Syrian rebels detonated a large bomb in a tunnel beneath the Old City of Aleppo, killing and wounding numerous soldiers, according to residents and opposition activists.
Residents described a huge blast that reverberated across the city after the Syrian Front set off the bomb Tuesday under government soldiers stationed in the area, according to a Facebook page run by Aleppo-based activists. [Link in Arabic]
The rebel group, formed last week from four factions, uploaded a video on social media Tuesday that showed a powerful explosion ripping through the historic quarter, casting a plume of smoke high into the sky that quickly enveloped the area. The post said fierce fighting followed between rebels and government soldiers.
The blast killed or wounded at least 20 soldiers, according to the Syrian Observatory for Human Rights, a pro-opposition monitoring group based in Britain with a network of activists in the country.
State media condemned the attack, blaming "terrorists" for targeting the Old City, but did not list casualties.
The nearly four-year conflict has left as many as 200,000 dead, according to some estimates, and destroyed the country's infrastructure.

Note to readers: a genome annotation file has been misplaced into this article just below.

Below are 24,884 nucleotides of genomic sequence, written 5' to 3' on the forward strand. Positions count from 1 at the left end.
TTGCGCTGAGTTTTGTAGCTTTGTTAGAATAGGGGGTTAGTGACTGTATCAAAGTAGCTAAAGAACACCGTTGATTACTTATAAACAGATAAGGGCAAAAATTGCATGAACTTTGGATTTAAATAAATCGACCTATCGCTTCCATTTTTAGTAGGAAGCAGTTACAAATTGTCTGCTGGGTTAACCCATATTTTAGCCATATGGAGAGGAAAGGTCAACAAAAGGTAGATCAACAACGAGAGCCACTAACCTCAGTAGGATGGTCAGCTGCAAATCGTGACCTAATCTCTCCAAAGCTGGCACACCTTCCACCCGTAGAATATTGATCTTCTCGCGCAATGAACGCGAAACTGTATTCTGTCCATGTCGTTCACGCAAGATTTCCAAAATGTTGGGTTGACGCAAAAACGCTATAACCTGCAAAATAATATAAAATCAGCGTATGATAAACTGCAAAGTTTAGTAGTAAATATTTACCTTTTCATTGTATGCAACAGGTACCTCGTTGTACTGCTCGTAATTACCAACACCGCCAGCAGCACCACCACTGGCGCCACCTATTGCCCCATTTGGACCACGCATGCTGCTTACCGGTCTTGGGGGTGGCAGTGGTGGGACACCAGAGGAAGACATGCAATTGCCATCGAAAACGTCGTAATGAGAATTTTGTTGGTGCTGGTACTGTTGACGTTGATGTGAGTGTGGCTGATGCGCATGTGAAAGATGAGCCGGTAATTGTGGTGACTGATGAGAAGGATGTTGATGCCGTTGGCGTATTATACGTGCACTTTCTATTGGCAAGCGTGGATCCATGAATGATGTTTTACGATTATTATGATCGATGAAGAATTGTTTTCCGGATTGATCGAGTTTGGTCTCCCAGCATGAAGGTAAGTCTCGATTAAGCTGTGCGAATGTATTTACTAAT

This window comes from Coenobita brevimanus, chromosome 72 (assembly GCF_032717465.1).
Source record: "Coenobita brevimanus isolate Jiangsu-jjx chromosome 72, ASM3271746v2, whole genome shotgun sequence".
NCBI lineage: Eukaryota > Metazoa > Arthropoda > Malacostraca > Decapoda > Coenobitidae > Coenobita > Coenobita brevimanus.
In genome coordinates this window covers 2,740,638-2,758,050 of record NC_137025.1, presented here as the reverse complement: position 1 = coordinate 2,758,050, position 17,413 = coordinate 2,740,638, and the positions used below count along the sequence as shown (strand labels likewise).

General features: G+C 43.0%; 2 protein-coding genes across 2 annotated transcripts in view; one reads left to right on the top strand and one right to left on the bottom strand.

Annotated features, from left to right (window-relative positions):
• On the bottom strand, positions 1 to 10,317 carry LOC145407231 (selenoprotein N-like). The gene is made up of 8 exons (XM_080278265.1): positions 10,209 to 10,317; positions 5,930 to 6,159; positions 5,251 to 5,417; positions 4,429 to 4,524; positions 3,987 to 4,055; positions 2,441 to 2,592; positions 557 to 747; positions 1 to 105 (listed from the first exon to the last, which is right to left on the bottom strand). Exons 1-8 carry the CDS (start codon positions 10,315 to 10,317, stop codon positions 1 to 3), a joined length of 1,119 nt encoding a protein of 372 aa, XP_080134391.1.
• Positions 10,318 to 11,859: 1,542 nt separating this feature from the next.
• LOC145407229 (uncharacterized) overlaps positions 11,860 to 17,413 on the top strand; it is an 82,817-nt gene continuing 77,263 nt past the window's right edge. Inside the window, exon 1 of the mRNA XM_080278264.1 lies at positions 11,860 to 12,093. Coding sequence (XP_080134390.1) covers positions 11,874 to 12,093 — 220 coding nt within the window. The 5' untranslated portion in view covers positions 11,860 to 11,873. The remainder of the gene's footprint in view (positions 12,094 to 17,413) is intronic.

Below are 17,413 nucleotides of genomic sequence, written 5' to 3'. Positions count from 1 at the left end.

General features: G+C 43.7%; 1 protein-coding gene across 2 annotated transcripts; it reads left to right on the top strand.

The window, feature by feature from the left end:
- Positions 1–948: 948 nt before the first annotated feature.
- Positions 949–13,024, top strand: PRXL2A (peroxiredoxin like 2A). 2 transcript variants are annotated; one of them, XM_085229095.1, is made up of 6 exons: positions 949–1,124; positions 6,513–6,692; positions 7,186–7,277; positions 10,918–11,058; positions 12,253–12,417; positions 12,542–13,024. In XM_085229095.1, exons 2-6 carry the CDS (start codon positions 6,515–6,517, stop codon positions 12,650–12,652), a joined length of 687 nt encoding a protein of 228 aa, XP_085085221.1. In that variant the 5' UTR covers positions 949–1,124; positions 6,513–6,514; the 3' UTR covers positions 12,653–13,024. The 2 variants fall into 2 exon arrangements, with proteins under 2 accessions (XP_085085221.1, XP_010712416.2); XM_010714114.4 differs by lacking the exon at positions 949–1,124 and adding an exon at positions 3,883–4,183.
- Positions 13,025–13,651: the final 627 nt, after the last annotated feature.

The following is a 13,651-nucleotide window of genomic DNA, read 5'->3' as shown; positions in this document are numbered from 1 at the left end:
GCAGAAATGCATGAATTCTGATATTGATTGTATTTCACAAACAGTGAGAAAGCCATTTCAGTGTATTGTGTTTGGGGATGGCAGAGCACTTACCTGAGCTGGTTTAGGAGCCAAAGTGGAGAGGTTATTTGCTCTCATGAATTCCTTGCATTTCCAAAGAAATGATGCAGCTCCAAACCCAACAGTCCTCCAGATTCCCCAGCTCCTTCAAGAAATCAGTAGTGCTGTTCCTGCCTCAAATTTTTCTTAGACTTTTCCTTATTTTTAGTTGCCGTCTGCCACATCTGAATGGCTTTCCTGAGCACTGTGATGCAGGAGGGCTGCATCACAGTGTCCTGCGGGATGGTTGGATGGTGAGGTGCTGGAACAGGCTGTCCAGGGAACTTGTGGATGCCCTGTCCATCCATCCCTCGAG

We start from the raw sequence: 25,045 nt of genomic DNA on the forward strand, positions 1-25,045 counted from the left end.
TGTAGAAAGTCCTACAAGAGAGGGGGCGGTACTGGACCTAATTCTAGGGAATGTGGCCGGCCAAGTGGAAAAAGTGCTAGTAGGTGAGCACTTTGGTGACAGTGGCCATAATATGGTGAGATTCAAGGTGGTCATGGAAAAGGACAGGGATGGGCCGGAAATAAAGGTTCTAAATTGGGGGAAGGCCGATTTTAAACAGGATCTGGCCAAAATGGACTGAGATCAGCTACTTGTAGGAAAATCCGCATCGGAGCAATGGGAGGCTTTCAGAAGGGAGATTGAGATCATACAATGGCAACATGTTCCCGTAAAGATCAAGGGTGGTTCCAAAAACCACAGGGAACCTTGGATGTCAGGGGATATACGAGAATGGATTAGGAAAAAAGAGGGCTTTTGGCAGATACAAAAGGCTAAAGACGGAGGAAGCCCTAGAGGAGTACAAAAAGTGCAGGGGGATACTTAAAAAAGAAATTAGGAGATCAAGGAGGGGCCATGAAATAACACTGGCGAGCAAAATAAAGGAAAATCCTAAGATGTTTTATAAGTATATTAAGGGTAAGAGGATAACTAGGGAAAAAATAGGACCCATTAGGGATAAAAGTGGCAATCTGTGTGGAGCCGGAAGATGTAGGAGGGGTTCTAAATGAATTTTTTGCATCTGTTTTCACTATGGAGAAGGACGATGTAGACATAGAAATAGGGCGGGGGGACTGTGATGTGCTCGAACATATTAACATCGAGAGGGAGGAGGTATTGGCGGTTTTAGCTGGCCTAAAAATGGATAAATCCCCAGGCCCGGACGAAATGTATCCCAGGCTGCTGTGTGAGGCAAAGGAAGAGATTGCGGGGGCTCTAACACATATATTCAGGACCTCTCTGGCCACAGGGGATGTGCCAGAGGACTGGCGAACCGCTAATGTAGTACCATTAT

As rebels have increasingly resorted to tunnel bombs, the subterranean warfare has taken a toll on Aleppo's famous Old City, damaging the 12th century Umayyad Mosque as well as the ancient market.
In May, a rebel group destroyed the Carlton Citadel Hotel that once housed an Ottoman-era hospital. Similar attacks followed in September.
Plans are underway for a Russian-brokered conference of all parties to the conflict. The proposed talks follow a series of meetings in Moscow between government officials and prominent opposition figures, including Moaz Khatib, former president of the Syrian National Coalition, a Western-backed opposition group.
Previously, United Nations Special Envoy Staffan de Mistura had proposed that all sides agree to a freeze in fighting across Aleppo to allow badly needed aid to be delivered and encourage negotiations for a potential political settlement.
But while government officials viewed the plan as worth considering, rebels dismissed it as a government ploy to redirect soldiers elsewhere in the country.
Bulos is a special correspondent.